Thursday, March 9, 2017

The Patience of Job

This is how the day started, sort of.

This time the trip to Kaiser was for ME, not for my mother.  But it was just my annual exam, so not to worry.  I also wanted to talk with her about my worsening back problems.  Two years ago she took x-rays and diagnosed disintegration in my lower spine as well as arthritis. She really didn't suggest anything but an exercise program I could not do because it required lying on the floor--and if I get on the floor, I can't get up again!

But it has started impacting the quality of my life and I decided it was time to Do Something.  She prescribed some cream and also set me up to start physical therapy in April, after Caroline returns to England.

As we discussed options, she entered the prescription for the cream into the computer and I could pick it up after our exam.

I was also due for lab work, so I went to the lab, where you take a number and wait until it is called.  My number was 87 and they had just called 85.  I figured this should go quickly, but the guy at the desk was anything but quick. I would say he was new and trying to learn how it all works, but he was new and trying to figure out how it all works the last time I was there with my mother a month or so ago.

Not only did he have to call #86 first, but he also had to call all the people he had already checked in who were waiting for their turn in the phlebotomy room.  Finally he finished up with #86 and I looked up expectantly....and the desk was empty.  Apparently they had called a staff meeting.  So I sat there and waited for someone to come back. A couple of people who had numbers after mine just left.  Finally after about 10 minutes, a woman came to the desk, with the speed and efficiency I am used to experiencing in that department.  She got me registered and my blood taken in no time at all.

Next was to go to pick up my prescription.  There was a line that zig zaged through the maze set up, and then down the hall.  But if I wanted the med, I had no other recourse but to stand in line.  Up to this point my back hadn't been that bad today (maybe a 1 or 2 on the 1-10 scale), but by the time I stood in line for 15 minutes, it was pushing a 7 (standing is the worst for my back).  I must have looked horrible because a clerk finally asked me if I felt all right and I told her to just help the woman in front of me and then I could get my meds.  But the woman in front let me go ahead of her.  By now it had been an hour and a half since the prescription was called in and it is just a tube of cream. but I was told it "wasn't quite ready yet" (what? they were filling the tube?) and that if I would just sit down they would call me when it was.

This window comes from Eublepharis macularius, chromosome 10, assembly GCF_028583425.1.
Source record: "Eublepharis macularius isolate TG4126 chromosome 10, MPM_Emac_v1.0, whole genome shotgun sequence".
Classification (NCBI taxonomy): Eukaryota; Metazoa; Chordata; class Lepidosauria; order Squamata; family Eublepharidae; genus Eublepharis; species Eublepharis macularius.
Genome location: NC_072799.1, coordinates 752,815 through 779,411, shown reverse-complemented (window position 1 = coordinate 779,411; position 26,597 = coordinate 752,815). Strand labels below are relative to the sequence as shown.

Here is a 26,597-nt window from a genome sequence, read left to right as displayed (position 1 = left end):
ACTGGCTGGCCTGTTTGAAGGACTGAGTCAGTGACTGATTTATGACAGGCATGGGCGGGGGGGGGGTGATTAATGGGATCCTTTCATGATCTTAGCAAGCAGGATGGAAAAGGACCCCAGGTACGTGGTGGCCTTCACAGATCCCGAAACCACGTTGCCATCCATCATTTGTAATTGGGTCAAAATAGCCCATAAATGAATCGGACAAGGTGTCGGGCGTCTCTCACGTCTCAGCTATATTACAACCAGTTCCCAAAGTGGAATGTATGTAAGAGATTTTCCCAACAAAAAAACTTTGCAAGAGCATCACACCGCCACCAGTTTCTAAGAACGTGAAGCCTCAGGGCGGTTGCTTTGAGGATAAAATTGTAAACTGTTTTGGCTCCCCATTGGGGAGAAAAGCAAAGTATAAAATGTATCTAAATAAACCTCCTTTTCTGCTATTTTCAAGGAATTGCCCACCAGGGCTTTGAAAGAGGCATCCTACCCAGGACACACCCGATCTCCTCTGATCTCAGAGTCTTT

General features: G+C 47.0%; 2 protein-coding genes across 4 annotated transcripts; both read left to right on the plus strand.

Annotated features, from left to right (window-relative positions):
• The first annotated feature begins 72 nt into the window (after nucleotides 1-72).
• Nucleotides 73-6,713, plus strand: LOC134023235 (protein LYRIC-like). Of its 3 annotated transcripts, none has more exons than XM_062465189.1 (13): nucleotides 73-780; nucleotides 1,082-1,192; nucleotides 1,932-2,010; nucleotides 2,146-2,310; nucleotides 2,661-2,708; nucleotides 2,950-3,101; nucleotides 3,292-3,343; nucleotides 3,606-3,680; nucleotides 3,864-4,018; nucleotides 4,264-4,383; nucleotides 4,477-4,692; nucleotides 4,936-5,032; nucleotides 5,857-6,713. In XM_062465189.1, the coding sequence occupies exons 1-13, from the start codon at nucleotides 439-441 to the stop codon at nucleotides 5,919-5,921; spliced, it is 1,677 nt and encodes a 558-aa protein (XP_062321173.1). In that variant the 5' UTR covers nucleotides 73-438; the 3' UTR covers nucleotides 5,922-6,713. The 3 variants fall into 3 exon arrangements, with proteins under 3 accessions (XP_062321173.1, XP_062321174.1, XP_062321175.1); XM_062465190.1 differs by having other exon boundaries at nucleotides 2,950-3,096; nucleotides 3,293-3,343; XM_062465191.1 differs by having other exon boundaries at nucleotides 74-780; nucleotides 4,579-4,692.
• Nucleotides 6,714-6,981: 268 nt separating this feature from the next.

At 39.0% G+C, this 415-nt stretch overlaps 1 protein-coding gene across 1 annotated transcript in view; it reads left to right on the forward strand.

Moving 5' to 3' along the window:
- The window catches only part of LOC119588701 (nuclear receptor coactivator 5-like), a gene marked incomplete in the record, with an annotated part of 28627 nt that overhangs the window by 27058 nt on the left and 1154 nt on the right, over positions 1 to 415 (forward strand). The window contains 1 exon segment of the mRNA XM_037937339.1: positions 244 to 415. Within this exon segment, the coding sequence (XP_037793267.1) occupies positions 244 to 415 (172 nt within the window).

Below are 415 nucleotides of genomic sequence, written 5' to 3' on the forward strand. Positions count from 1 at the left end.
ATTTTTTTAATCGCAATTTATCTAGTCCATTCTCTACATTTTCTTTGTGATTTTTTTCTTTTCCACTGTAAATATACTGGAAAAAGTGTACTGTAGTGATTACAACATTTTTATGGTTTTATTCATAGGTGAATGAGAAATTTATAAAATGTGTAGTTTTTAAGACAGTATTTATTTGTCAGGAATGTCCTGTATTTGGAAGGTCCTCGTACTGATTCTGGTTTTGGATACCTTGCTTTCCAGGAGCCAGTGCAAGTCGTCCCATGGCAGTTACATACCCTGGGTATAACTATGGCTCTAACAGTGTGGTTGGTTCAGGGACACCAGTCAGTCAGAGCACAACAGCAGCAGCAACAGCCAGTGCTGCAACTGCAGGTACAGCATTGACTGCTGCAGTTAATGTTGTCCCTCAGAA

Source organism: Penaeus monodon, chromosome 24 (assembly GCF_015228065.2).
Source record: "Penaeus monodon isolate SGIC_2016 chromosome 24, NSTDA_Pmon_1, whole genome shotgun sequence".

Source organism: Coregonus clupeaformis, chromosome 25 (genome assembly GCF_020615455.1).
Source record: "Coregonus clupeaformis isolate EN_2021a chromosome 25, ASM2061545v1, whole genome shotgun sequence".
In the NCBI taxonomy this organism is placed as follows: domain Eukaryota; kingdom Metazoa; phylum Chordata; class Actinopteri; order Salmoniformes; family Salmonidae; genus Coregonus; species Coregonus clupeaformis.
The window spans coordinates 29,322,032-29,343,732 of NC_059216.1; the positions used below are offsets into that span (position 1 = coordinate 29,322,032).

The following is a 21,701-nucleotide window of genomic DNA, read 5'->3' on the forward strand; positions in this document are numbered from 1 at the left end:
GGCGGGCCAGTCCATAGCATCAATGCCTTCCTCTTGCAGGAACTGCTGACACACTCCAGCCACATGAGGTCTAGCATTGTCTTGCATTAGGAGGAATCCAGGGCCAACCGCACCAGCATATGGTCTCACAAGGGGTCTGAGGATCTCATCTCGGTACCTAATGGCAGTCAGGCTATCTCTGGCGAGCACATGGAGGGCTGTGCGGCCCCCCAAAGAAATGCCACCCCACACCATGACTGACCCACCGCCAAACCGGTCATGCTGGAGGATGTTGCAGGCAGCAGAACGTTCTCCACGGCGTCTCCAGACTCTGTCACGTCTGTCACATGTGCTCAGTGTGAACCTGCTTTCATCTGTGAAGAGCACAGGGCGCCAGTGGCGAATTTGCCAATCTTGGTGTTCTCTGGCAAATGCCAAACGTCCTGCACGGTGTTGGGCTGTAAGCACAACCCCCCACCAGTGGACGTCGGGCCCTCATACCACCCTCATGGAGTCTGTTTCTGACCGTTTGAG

So I sat down.  A guy wearing a "Kaiser Security Guard" shirt came in.  He looked older than my mother and didn't move as easily.  I sure hope they didn't give him a gun to keep us all safe.  I suspect he couldn't quiet an unruly toddler.

I finally got the cream and decided I'd stop at the nearby Applebees for lunch since it was getting close to 2, but the road to Applebees was blocked off with street construction, so I went instead to Tres Hermanas, a Mexican restaurant near the train station.  Whenever Walt goes to Berkeley for his dental appointments, he has lunch at La Fiesta, where we used to eat when we lived in the 
neighborhood.  I always got 2 flautas, one beef and one cheese.  I think they are the ONLY Mexican restaurant offering flautas that offers cheese....and Tres Hermanas has flautas, but no cheese either.  Still it was a delicious lunch.

I was the only person in the restaurant, except for the figures on the wall.  I admired the decor as I ate.

From there I went to Atria to visit my mother but I had just finished a heavy Mexican meal and I could not keep my eyes opened to save my soul.  Knowing that I had to review a Chekov play I decided to cut the visit short and come home to take a nap so I could hopefully stay awake.  I think I was asleep within 5 minutes of arriving home and slept for an hour and a half, waking refreshed and ready to tackle Chekov.

I fixed an early dinner for Walt (the show was at 7), and I grumbled a lot about who in God's name would scheduled an outdoor performance of a play (at the Davis cemetery) in the middle of March, when the temps around show time have been in the 50s.  I even contacted the director to see if there would be blankets.  He hadn't thought of that, he said, but I might want to bring one.
So I got all suited up in a long sleeved shirt with a sweater over it and a parka over that.  I gathered up a knitted cap that would cover my hears and I wrapped a scarf araund my neck. I found a blanket and packed it in a bag to take with me.  I waddled out to the car like Cartman in South Park.

We headed over to the cemetery and at first I was really upset that there was no signage anywhere letting people know where to go.  But the director had told me he was going to set up behind the main building, so we went there, thinking it odd that at 10 minute to show time there were no cars around.
I took a flashlight and went stumbling around the cemetery trying to find this damn play.  When I got back in the car, very angry about the whole thing, I checked the theater's web page and see that it opens NEXT month, when the weather should be quite pleasant and the cemetery not quite so dark as it was tonight.

I felt very dumb, but at least we were home to watch Jeopardy which had been recorded, and were able to watch the opening of Season 2 of Designated Survivor live.

Toward the end of the evening I noticed that my arm is very sore.  I couldn't figure out why, since it's not like I've done anything physical or anything like that.  But then I remembered I had a pneumonia shot today, so I guess that's why. I'll sleep in the recliner tonight, because I don't want to sleep on my sore arm.

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